Why Butter, Beer, and More "Unhealthy" Foods Are Back on the Diet Menu

Who said you can't have your beer, butter, eggs, and potatoes—and eat them, too?

Photo courtesy of Trunk Archives.

Food is a lot like fashion. One season we're swearing off don'ts like Canadian tuxedos, the next season we can't get enough of denim-on-denim. And fortunately for men who want to sport super-svelte bodies under their clothes, new research shows these once-blacklisted foods deserve a spot back on your plate.


Thanks to the backlash against trans-fatty margarine, Americans are eating more butter than they have at any other time in the past 40 years, according to recent info from the American Butter Institute. It's perfect timing, as a new meta-analysis of nearly 80 studies (on over half a million people) on fat consumption found that eating more saturated fat doesn't increase your risk for heart disease. Plus, saturated fat is actually better than carbs at raising levels of good cholesterol and lowering levels of triglycerides (fat deposits in the blood). Opt for grass-fed, organic spreads whenever possible. As far as your health (and taste buds) are concerned, it's worth the extra cash.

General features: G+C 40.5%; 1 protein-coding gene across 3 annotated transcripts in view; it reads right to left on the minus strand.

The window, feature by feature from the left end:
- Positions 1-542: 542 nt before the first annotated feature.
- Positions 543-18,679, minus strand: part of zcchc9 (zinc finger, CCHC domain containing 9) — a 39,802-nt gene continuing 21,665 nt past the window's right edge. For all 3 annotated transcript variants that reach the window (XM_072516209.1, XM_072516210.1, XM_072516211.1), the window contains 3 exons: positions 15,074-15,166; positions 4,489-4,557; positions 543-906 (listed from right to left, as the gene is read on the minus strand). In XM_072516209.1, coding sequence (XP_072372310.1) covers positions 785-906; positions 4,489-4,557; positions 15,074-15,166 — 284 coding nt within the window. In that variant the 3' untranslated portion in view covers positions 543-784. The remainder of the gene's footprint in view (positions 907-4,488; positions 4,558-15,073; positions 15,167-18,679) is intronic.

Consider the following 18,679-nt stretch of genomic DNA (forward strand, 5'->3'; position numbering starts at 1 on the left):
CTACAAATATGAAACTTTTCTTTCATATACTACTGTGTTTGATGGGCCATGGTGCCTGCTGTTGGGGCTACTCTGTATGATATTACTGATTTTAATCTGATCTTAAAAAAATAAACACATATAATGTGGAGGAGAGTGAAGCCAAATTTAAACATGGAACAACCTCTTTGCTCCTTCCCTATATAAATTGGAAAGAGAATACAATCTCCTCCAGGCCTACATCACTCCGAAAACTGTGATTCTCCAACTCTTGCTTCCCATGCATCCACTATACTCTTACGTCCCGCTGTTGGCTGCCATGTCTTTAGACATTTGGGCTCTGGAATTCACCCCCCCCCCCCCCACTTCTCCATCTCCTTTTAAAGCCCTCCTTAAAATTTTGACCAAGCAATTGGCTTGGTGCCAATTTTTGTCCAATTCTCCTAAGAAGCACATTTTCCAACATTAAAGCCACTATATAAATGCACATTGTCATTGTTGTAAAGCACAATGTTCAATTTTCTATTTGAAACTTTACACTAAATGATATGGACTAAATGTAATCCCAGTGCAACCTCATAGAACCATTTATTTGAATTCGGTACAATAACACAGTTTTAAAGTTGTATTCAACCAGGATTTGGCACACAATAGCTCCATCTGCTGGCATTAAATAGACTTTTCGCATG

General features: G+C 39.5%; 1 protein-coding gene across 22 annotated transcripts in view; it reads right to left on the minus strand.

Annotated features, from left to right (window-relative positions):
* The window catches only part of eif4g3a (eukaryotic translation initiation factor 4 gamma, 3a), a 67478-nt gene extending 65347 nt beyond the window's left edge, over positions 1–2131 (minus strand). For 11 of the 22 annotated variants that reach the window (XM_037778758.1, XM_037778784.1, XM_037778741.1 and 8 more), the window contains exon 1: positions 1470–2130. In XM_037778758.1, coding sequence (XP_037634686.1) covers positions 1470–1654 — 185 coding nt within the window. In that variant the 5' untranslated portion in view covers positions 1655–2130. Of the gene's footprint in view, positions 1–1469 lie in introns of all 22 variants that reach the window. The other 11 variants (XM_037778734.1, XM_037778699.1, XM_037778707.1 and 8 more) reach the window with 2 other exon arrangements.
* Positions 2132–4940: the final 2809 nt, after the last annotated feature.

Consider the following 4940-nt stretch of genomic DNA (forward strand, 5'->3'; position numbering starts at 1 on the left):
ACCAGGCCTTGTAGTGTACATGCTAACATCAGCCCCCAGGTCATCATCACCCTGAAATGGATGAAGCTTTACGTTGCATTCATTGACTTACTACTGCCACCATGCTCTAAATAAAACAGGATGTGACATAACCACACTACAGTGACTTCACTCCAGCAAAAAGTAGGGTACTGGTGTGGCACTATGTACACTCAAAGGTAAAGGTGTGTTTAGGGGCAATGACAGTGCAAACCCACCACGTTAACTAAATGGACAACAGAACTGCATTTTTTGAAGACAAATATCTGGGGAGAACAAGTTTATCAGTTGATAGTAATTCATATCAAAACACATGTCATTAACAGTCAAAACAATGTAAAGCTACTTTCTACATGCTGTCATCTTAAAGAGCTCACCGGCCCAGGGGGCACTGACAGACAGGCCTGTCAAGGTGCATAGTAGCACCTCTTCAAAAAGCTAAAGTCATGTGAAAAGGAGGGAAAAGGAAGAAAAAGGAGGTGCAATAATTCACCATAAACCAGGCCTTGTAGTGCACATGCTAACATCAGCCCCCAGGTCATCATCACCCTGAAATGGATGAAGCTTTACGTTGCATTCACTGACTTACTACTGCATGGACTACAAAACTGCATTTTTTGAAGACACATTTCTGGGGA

It turns out hoppy is code word for "light." Hops, the flowers used as a flavoring and stabilizing agent in beer, are full of flavonoids (antioxidants) that research has found promote muscle mass, and more muscle means a faster metabolism. What's more, researchers from the Linus Pauling Institute discovered that some flavonoids found in hops pack a greater free-radical-fighting punch than those found in red wine and tea.


And for once, we don't mean sweet potatoes. Compared to other vegetables, white veggies are richer in many easy-to-miss nutrients, including fiber, potassium, and magnesium, according to a recent nutritional review. Plus, one matchup of 38 common foods found that, calorie-for-calorie, white potatoes are the most filling one around.


You'll never have to eat an egg-white omelet again: In recent years, a slew of studies have come to the yolk's defense, showing that the cholesterol bombs (a single yolk packs nearly your full daily dose of dietary cholesterol) have little effect on raising blood-cholesterol levels. Plus, the yolk is the most nutrient-rich part of the egg. It's packed with protein, vitamins B12 and D, riboflavin, and folate—all of which can lower your risk of heart disease, not to mention helping you shed any unwanted pounds.

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